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Motorworld’s newspaper №87
Tracing its history to the missile production during the World War I on the basis of the evacuated Russo-Balt plant, Taganrog Instrumental Plant (TIZ) in 1934 was ordered to start motorcycle production under the direction of Naum A. Gutkin.
As motorcycle production was halted in 1934 in Kharkov and all of the KhMZ-1M documentation transferred to TIZ, specialists were sent to TIZ from other factories and they actively searched for new automotive and motorcycle major graduates.
Working out difficulties in establishing the new production, a series of a 350cc 6 hp KhMZ engine was produced, mainly for the use in stationary power plants, and sold through the local retail, but the 1M model didn’t start.
«Red October» L-300 from the collection «Motorworld by V.Sheynov»
KhMZ 1M did not satisfy its primary customer, the Red Army, which demanded reliable powerful motorcycles capable to pull a sidecar. The light motorcycles L-300 and Izh-7 were the only produced in the USSR, making it obvious that Army and economy needed a medium capacity (500-600cc) motorcycle. In 1932, initial plans to develop a motorcycle based on the British 500cc flathead BSA-500 were rejected by the Moscow plant as a risky experiment due to poor technological base.
Therefore, on March 20, 1935, S. Orjonikidze, the Heavy Industry Minister, ordered the Taganrog plant to design and launch production of a BSA-500 based new Soviet motorcycle. The output of 250 machines was planned for the end of the year, despite the fact that the three “master copy” BSA-500 were shipped from England only in April.
In the meanwhile, Mozharov’s student Jakob V. Koganov was appointed as the chief motorcycle engineer.
As the British specimen arrived in September 1935, the chief engineer’s office decided to develop an adaptation to local conditions, making a new design of the frame, front fork and wheel, and converting from inch to metric system. In very short period of time (before December 31, 1935) the Design Bureau has released all working drawings, specifications for the production of complex parts and assembly of units. The Technology Bureau issued all necessary documentation, planned and organized the assembly of the experimental batch. The new machine was named AM-600 (“A” stands for the first model, “M” stands for motorcycle, “600” stands for the engine displacement).
In four months, five prototypes were built, and then demonstrated on the Labor Day parade. Then factory tested and presented Am-600 to the State Commission in Moscow on May 27. On the same day, Minister Orjonikidze issued an order to meet all plant’s demands to make a production run of AM-600 possible this year. In just a few months, by October 1936, the first run of 200 machines rolled out from TIZ. At the same time, TIZ designers developed the sidecar.
The frame – separable tubular, with main parts forged. The fork – tubular parallelogram with single barrel-type spring. Engine – 595cc single cylinder, 4-stroke flathead, 16.5 hp at 3,800 RPM. Later models were 18 hp. Gearbox – 4-speed, separate, driven by the engine and driving the rear wheel with roller chains.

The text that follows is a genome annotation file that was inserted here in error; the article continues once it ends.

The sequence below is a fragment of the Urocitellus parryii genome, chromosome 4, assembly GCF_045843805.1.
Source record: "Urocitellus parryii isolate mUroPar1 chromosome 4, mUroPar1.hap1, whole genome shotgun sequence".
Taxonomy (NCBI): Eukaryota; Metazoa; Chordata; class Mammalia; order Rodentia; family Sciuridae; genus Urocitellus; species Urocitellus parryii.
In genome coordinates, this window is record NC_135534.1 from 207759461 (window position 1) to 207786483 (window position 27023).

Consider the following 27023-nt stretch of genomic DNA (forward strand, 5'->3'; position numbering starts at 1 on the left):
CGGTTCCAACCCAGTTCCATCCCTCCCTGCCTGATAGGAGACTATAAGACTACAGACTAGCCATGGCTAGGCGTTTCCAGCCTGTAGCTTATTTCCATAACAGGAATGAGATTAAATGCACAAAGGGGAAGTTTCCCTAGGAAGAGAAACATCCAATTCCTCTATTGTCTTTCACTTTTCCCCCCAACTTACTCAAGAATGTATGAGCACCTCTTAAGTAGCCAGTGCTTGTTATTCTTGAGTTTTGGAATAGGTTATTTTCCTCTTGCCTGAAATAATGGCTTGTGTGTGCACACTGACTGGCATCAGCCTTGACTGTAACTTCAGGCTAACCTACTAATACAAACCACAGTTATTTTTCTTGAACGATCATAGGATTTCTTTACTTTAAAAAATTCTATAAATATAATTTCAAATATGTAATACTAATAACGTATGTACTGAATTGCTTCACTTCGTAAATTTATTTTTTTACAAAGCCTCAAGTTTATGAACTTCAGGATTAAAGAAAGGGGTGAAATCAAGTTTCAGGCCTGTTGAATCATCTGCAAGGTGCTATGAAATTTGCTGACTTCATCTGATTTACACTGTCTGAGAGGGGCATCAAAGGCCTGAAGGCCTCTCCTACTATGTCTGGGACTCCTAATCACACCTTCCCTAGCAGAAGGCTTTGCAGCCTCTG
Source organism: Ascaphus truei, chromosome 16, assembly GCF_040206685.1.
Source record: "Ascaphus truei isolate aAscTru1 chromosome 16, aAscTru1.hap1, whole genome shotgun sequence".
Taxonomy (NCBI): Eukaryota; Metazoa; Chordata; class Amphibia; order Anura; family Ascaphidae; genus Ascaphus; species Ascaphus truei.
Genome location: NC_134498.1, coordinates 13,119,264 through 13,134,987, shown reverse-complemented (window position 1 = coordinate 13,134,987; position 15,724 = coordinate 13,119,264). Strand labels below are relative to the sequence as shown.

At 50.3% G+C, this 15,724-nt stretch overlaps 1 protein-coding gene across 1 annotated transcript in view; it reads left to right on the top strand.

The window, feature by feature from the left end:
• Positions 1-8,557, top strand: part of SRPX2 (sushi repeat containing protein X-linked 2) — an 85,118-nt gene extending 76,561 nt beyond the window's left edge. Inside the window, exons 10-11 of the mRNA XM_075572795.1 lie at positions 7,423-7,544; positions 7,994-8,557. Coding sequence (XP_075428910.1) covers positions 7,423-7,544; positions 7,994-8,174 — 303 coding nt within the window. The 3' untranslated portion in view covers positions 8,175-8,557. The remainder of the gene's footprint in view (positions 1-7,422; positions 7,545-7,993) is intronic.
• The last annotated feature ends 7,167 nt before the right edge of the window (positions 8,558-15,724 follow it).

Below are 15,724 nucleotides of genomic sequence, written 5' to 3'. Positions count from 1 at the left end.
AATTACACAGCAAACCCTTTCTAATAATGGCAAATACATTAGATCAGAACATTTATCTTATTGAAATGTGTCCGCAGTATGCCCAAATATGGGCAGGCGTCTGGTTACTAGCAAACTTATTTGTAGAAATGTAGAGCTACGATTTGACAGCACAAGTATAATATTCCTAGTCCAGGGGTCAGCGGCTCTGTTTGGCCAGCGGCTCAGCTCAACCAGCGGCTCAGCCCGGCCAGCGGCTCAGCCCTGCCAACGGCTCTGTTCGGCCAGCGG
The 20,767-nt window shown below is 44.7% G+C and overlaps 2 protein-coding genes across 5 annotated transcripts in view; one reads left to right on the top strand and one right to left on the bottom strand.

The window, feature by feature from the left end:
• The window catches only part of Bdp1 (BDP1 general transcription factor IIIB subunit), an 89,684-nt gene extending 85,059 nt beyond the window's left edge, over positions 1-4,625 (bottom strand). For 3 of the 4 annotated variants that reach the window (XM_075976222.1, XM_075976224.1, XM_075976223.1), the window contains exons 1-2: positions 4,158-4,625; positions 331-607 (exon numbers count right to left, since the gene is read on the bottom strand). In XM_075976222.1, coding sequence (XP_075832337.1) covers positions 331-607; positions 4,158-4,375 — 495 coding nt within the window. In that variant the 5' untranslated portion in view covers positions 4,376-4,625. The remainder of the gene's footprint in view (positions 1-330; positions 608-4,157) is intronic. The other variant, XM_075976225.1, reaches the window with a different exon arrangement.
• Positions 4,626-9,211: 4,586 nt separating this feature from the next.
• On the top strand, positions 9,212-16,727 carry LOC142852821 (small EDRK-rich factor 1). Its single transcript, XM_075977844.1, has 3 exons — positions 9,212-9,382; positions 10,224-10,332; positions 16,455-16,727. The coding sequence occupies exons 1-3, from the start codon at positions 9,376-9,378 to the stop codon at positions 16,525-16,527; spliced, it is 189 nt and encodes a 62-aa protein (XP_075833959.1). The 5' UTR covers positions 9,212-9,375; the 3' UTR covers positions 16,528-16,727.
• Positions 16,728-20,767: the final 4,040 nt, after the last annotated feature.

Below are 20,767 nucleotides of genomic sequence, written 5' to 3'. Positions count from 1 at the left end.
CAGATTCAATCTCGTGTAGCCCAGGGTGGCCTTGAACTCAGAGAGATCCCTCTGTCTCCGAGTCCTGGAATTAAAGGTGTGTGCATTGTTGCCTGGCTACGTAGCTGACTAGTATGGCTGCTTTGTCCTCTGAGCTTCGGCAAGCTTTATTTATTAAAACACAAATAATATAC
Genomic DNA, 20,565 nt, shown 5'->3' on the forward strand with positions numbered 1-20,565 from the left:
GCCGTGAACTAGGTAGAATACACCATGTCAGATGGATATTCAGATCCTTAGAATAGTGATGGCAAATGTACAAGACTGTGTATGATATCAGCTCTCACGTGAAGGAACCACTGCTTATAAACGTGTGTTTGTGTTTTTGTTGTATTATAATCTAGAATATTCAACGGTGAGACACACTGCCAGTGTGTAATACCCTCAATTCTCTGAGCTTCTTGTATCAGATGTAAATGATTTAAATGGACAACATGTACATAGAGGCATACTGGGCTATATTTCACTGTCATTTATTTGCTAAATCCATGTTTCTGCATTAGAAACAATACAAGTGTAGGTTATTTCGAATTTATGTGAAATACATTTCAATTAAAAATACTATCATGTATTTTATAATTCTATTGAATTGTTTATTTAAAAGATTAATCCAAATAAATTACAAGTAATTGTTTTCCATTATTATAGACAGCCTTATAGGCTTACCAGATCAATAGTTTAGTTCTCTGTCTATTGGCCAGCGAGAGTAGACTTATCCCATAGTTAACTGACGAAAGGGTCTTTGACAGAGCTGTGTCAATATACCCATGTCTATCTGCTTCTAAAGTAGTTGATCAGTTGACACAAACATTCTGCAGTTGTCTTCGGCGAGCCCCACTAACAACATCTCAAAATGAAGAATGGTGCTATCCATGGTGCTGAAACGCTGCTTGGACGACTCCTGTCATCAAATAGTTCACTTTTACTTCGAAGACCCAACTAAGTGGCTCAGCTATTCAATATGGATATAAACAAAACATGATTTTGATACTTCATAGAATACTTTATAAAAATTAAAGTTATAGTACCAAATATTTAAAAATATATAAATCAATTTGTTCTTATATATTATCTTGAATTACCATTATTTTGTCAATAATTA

The solo motorcycle’s dry weight was 185 kg. The top speed was 95 km/h. Being of an overall good design, the machine had no serious complaints, but rather appreciation from the Armored Vehicles Administration of Red Army.
Constantly undergoing improvements, AM-600 tried numerous variants of parts, it is a pain even today for historic motorcycle enthusiast, as changes were often not published in catalogs.
Just a few examples: two types of cylinder heads – cast and aluminium; three types of the engine carter; four types of the timing mechanism cap; three types of fenders; two sets of electricals.
In addition, a major redesign was planned for TIZ AM-600 to make an electricals interchangeable with Izh-9/12 and L-8, a larger gas tank, a stronger 18 hp engine and other changes, but that was considered expensive and dropped, with just slight changes made to the regular AM-600.
Popular in Red Army, this model fought in the Finnish and in the Great War against Germany with sidecars equipped with a hinge-mounted machine gun, taking part in military parades on the Red Square from 1937, with a special series of solo motorcyсles with machine guns on the steering bars produced just for parades.
After the war-forced production termination in Taganrog the plant was evacuated to Tumen where TIZ-AM-600 production for Red Army was quickly back from the stock of parts despite enormous hardships, and continued in the evacuation until the mid-1943.
Based on the book «The History of Soviet Motorcycles» by A. A. Mityaev (Мятиев А.А. – «Иcтория советского мотоцикла»).
|Manufacturer||Taganrog Instrumental Plant (TIZ)|
|Years of manufacture||1935-1943|
|Quantity produced, units|
|ENGINE AND TRANSMISSION|
|Type||Single cylinder, 4-stroke flathead|
|Engine capacity, cc||595|
|Bore and stroke, mm||63 х 80 / 2.48″ X 3.15″|
|Engine rating||16 hp at 3800 rpm|
|FRAME AND WHEELBASE|
|Frame type||Separable tubular, with loaded parts forged|
|Front suspension||Tubular parallelogram with single barrel-type spring|
|Brakes||Drum type, on all wheels|
|Wheel size||4.00 х 19|
|Length, mm||2 170|
|Wheelbase, mm||1 420|
|Ground clearance, mm||125|
|Seat height, mm||700|
|Gas tank size, l||
|Maximum speed, km/h||